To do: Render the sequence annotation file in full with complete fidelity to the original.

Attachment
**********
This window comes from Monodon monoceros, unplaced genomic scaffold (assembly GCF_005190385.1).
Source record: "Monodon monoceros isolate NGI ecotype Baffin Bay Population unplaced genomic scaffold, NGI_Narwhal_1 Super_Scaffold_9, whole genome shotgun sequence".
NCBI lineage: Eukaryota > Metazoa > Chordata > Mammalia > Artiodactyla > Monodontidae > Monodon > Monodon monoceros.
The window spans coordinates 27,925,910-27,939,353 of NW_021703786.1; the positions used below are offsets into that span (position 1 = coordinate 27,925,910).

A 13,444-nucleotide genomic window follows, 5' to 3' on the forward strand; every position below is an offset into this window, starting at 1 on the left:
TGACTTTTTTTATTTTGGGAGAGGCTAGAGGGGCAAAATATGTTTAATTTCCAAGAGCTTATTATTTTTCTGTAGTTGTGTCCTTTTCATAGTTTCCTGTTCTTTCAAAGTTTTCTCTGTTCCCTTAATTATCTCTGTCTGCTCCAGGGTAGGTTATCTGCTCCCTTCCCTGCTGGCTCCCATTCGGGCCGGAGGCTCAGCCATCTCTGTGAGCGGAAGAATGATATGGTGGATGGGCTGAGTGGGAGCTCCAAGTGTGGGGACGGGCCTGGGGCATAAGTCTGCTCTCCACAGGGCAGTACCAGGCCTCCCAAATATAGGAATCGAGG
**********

This window comes from Monodon monoceros, unplaced genomic scaffold (assembly GCF_005190385.1).
Source record: "Monodon monoceros isolate NGI ecotype Baffin Bay Population unplaced genomic scaffold, NGI_Narwhal_1 Super_Scaffold_9, whole genome shotgun sequence".
NCBI lineage: Eukaryota > Metazoa > Chordata > Mammalia > Artiodactyla > Monodontidae > Monodon > Monodon monoceros.
The window spans coordinates 27,925,910-27,939,353 of NW_021703786.1; the positions used below are offsets into that span (position 1 = coordinate 27,925,910).

A 13,444-nucleotide genomic window follows, 5' to 3' on the forward strand; every position below is an offset into this window, starting at 1 on the left:
TGACTTTTTTTATTTTGGGAGAGGCTAGAGGGGCAAAATATGTTTAATTTCCAAGAGCTTATTATTTTTCTGTAGTTGTGTCCTTTTCATAGTTTCCTGTTCTTTCAAAGTTTTCTCTGTTCCCTTAATTATCTCTGTCTGCTCCAGGGTAGGTTATCTGCTCCCTTCCCTGCTGGCTCCCATTCGGGCCGGAGGCTCAGCCATCTCTGTGAGCGGAAGAATGATATGGTGGATGGGCTGAGTGGGAGCTCCAAGTGTGGGGACGGGCCTGGGGCATAAGTCTGCTCTCCACAGGGCAGTACCAGGCCTCCCAAATATAGGAATCGAGG